• Record and list everything you observe and your impressions.

3 Herbs That May Charge up Your Brain

Always check with your doctor before adding herbs and supplements to your diet. Side affects may occur as well as interference with some health problems.

HerbBrain BenefitHow to Use


Improves Speed and Accuracy

Sniff the aroma often

Periwinkle and Ginseng

Improves Cognitive Function

Use as a tea or extract

Ginkgo biloba

Regenerates Brain Cells and Improves Memory

Supplement or tea


This grand show is eternal. It is always sunrise somewhere; the dew is never all dried at once; a shower is forever falling; vapor is ever rising. Eternal sunrise, eternal sunset, eternal dawn, and gloaming, on sea and continents and islands, each in its turn, as the round earth rolls.

— John Muir

Hug a Tree!

Our three-pound brains get bored with too many indoor routines. Tasks such as studying, writing, reading, and sitting at the computer too long can make you brain dead. Even playing a musical instrument for hours on end can become boring.

When I was the pianist for the Nordstrom store in Northern California, I performed four to six hours straight with only a brief break now and then. I loved my job, but even so, after a few hours, I became totally drained both physically and mentally. Even with all the busy activity surrounding my black grand piano I was so exhausted I barely noticed the thank you's from shoppers passing by.

As soon as I left the store and headed to my car, I began to summon enough energy for the drive home. Thank goodness I had discovered an alternate route that would keep me off the busy freeway. The new route took me through hills and valleys surrounded by trees and rolling hills.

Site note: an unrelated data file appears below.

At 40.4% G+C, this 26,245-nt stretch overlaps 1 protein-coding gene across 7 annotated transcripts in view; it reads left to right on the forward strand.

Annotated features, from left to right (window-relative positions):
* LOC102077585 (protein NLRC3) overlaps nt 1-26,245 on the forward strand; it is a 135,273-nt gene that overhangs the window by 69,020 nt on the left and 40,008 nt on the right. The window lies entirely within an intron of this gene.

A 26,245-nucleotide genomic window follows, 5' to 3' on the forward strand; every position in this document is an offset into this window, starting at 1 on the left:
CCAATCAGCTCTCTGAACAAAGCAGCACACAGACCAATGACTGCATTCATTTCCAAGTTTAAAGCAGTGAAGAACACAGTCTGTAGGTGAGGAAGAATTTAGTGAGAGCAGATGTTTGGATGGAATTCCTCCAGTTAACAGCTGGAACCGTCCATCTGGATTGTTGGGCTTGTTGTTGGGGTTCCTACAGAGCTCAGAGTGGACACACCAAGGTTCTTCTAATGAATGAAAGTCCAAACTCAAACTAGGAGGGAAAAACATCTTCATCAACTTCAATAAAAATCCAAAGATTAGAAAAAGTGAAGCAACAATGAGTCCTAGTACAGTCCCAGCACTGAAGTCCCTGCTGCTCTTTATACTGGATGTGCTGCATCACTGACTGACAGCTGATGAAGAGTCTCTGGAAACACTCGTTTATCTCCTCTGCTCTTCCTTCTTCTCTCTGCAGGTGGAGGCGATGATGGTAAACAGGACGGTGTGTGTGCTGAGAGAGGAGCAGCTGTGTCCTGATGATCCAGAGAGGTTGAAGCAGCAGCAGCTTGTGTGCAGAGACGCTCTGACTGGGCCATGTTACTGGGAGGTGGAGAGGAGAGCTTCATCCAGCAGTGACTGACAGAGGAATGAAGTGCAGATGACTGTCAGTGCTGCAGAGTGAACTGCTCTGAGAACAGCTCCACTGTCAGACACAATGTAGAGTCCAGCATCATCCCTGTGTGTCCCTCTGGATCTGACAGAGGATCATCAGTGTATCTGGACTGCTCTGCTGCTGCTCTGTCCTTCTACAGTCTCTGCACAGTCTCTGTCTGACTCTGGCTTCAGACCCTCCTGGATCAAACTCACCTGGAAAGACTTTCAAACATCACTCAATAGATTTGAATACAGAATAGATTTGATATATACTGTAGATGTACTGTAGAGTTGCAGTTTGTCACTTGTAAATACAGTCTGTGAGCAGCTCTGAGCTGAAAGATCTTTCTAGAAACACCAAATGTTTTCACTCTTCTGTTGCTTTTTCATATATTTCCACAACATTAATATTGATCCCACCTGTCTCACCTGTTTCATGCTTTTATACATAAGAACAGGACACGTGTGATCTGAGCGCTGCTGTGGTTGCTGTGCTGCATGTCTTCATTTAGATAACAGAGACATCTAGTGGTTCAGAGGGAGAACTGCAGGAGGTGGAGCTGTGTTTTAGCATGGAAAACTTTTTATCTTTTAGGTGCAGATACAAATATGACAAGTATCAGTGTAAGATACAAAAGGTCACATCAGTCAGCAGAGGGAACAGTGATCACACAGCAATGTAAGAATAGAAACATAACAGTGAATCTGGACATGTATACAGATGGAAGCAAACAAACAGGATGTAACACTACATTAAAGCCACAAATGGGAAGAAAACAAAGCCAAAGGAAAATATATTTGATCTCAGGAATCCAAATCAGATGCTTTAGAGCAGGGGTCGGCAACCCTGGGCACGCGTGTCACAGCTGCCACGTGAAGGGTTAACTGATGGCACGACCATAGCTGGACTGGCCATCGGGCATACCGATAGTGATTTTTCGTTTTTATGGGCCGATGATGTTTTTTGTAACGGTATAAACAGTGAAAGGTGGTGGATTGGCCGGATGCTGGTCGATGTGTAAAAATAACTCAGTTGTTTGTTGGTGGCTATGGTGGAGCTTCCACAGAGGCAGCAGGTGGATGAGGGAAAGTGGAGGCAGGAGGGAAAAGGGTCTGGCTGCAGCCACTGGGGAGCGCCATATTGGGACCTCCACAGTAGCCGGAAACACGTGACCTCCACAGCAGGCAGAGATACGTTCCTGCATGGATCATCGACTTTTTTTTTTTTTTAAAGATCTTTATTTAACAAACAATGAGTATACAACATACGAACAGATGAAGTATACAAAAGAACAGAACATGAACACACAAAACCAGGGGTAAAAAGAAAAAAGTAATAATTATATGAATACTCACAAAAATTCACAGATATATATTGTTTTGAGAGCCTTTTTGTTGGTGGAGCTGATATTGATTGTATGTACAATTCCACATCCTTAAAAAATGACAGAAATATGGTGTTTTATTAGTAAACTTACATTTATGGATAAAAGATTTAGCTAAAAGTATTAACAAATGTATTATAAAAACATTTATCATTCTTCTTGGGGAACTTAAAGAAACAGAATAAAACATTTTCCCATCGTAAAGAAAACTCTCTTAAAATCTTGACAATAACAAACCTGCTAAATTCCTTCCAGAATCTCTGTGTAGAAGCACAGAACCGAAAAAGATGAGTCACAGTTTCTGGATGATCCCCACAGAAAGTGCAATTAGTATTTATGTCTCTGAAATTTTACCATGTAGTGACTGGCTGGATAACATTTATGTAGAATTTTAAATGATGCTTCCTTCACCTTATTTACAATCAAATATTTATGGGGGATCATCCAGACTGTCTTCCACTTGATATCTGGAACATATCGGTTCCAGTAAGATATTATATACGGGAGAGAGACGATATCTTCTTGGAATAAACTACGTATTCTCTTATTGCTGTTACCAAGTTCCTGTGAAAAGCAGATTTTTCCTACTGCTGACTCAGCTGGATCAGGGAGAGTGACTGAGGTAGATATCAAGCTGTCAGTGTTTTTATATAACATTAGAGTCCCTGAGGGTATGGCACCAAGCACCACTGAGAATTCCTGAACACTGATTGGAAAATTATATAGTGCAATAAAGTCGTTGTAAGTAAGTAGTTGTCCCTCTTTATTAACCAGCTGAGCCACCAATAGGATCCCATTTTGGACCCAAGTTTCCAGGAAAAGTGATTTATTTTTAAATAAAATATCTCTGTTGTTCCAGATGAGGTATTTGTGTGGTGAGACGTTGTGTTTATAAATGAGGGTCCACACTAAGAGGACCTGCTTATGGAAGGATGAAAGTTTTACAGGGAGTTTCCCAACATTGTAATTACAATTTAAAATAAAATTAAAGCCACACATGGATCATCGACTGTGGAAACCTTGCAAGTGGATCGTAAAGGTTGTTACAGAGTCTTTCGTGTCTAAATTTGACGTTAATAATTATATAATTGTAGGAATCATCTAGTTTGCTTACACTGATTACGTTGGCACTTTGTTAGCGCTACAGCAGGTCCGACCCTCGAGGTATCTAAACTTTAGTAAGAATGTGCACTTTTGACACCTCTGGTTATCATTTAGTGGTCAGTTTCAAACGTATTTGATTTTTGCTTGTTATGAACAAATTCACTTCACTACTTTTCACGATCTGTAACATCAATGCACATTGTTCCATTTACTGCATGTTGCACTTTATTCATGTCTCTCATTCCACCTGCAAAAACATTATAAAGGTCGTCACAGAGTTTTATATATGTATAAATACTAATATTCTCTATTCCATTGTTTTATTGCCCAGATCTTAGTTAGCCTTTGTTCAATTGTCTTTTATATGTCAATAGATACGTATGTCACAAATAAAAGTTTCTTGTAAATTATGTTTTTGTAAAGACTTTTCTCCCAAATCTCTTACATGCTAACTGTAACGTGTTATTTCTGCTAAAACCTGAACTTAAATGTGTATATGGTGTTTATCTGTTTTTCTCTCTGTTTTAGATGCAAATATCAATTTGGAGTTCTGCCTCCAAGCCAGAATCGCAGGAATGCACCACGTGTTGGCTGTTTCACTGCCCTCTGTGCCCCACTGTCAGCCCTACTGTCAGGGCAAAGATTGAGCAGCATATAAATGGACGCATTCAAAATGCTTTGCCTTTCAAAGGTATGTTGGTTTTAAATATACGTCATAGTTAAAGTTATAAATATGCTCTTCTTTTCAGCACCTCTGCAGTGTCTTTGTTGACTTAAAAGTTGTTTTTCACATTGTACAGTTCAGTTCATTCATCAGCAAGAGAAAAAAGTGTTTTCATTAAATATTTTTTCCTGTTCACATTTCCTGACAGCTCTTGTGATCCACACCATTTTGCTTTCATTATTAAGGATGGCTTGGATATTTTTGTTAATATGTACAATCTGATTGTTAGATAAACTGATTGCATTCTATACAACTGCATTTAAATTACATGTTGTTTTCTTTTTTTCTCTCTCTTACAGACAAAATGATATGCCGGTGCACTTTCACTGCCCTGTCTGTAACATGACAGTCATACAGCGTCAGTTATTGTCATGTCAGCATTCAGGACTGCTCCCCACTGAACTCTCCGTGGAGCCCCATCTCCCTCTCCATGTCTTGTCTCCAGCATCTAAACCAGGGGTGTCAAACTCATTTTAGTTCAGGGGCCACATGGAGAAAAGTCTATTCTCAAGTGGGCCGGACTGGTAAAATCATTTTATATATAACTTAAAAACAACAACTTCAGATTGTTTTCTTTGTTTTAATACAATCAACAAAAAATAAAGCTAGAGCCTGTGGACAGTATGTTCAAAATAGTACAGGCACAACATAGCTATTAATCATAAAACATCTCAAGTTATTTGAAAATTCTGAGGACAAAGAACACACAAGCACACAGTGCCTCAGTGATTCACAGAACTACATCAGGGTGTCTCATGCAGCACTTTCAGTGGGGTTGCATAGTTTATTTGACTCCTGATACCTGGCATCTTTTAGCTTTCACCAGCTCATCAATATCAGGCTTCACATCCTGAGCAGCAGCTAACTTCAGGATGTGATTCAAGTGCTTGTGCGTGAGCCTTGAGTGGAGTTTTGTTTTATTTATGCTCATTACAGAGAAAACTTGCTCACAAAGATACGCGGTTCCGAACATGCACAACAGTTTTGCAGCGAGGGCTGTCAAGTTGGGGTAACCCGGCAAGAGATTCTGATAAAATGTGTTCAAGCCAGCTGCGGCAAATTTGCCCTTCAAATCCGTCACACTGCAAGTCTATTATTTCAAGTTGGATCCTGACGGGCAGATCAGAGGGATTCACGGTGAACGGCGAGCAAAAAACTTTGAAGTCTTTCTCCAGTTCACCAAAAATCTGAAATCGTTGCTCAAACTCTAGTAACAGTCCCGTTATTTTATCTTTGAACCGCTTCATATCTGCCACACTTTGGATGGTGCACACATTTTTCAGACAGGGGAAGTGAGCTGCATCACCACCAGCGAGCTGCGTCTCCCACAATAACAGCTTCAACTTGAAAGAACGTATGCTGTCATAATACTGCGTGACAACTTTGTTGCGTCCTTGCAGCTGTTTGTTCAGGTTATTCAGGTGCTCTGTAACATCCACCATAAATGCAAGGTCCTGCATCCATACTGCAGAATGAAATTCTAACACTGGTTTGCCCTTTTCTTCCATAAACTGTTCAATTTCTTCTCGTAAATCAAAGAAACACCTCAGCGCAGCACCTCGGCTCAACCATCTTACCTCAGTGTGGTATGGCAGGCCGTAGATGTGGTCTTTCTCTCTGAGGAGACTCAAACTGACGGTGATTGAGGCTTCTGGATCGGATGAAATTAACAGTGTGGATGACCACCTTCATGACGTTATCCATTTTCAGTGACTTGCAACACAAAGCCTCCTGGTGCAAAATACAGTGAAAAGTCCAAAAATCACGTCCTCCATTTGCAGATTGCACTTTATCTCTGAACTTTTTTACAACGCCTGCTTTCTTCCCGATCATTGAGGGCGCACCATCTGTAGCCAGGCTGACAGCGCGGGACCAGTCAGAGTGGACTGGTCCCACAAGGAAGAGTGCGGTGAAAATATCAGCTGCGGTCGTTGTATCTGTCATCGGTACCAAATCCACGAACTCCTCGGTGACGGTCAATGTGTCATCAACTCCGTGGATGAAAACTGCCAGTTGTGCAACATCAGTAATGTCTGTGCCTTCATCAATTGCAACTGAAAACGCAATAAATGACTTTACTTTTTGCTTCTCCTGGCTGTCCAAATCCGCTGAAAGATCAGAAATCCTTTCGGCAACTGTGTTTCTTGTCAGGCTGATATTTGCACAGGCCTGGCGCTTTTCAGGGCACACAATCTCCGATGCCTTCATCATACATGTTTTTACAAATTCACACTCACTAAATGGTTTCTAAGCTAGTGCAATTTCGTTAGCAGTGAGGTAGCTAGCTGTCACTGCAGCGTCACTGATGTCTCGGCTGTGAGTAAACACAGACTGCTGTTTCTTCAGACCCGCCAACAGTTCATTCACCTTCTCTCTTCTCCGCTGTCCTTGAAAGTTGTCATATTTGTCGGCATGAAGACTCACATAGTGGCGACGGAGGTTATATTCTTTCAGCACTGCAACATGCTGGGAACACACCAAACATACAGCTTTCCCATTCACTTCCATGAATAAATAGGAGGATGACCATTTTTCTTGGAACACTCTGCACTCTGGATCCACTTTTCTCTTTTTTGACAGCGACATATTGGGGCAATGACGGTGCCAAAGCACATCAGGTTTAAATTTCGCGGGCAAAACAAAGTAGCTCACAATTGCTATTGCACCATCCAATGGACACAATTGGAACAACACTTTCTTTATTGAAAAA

As I began to concentrate on the landscape and its unlimited beauty I began to feel revived. At one point I noticed a lonely tree standing near the road. I could relate to its feeling of loneliness. I suddenly had an urge to give the tree a hug. I pulled to the side of the road, got out of my car, and wrapped my arms around the tree.

Instantly, I felt a surge of energy. I gave thanks to my new friend for the very special gift.

When we take time to appreciate nature and take in the beautiful surroundings we feel rested and our mental performance improves. Our brains need the kind of stimulation only Mother Earth can supply in order to keep sharp.

Recognize that each person is free to create their own reality and personal relationship with Mother Earth.

The sacredness of Mother Earth teaches us the futility of judging others who have not experienced the benefits of connecting with her. Allow yourself and Mother Earth to become one. Through this divine connection, you will be flexing your mental muscles.

A Closing Poem of Gratitude

All who are one with nature
can achieve success in many forms

Our ideas come from the freedom and beauty of nature
A walk in the woods, the fire in a sunset

The fruitful intellect, the birth of the imagination
Inspired by the marriage of the soul to nature

The power of your imagination
Activated by magical colors, sound and movement.

Allow your words to arise thoughtfully
Inspired by the kiss of the wind

Enter Mother Earth and embrace her spirit
Her beauty and harmony will show you what is possible in your own life.